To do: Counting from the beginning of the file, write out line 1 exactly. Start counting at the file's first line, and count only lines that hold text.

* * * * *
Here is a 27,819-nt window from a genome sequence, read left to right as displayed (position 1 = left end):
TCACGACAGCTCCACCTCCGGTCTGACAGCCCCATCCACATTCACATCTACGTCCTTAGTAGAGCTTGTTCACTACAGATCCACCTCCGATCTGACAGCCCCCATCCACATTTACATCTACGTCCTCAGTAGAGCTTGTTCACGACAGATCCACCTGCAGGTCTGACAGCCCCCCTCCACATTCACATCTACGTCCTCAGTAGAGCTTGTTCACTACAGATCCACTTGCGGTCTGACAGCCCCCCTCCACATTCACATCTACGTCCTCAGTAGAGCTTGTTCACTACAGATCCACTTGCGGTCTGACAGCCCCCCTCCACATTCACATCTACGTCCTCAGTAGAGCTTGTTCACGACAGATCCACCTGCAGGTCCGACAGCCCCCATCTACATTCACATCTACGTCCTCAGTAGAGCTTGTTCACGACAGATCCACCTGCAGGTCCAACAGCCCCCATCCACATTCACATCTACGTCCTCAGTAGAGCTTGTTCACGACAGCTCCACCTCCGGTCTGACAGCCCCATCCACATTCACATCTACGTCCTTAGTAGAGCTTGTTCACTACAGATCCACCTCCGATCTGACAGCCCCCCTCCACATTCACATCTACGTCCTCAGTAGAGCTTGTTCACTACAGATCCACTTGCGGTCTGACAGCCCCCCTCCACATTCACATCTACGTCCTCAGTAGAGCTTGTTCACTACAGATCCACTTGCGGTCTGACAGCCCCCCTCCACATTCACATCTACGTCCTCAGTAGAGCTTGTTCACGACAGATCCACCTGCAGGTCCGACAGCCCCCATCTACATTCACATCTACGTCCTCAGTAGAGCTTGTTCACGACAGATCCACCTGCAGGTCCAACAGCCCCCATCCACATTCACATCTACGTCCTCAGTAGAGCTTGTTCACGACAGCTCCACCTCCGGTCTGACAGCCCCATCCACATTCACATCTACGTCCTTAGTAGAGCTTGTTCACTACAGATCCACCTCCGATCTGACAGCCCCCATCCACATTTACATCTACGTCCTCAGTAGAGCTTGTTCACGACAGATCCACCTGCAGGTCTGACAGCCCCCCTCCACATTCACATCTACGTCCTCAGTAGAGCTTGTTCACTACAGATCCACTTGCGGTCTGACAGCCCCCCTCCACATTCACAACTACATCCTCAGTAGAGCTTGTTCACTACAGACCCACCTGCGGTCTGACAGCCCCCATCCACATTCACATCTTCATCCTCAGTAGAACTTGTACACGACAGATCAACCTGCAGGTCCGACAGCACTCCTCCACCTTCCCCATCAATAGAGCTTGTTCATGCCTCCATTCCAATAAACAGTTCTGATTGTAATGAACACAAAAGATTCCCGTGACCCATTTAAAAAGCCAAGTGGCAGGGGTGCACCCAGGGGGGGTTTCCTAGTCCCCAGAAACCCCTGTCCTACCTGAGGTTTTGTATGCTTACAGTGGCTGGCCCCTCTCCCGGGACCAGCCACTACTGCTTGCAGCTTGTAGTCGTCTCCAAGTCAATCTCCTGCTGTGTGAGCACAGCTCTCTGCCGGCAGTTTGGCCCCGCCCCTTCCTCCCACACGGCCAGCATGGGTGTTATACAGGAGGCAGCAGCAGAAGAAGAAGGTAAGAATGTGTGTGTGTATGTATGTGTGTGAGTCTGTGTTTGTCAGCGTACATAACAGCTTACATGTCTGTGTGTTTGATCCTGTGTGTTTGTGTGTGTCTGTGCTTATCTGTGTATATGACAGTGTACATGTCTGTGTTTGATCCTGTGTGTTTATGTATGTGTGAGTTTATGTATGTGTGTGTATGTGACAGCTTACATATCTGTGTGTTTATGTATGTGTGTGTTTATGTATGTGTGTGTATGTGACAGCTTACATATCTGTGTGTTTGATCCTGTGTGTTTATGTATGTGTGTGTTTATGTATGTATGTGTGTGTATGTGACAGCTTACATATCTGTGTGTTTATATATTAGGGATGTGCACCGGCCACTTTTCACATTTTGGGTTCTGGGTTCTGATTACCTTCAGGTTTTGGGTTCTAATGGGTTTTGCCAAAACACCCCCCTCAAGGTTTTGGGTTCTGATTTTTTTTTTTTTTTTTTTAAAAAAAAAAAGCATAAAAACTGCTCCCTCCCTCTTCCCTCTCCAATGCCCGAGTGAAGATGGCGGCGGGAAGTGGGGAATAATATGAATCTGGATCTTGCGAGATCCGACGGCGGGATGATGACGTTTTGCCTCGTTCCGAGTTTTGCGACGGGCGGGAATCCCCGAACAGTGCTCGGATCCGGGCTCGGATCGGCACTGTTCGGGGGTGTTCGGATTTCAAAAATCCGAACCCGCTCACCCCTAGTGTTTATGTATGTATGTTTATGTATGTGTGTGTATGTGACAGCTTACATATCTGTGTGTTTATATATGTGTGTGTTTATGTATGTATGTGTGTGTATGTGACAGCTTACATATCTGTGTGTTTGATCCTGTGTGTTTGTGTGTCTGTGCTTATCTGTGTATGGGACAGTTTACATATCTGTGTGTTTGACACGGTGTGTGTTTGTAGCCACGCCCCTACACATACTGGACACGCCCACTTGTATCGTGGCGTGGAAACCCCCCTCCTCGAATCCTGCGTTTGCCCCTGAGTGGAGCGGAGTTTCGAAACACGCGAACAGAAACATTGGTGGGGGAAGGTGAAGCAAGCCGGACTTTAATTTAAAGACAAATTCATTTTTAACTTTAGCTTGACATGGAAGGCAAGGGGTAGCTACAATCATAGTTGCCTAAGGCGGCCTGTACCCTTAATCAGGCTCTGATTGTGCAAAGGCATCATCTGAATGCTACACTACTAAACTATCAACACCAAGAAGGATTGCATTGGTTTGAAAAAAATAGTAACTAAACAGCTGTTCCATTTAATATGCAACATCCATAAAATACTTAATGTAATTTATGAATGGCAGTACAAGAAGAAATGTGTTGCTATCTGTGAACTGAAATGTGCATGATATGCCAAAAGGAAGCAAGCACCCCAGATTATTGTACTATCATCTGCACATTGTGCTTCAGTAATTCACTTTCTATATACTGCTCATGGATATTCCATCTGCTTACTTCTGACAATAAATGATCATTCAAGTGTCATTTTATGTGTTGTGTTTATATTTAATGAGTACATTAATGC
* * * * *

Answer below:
Here is a 27,819-nt window from a genome sequence, read left to right as displayed (position 1 = left end):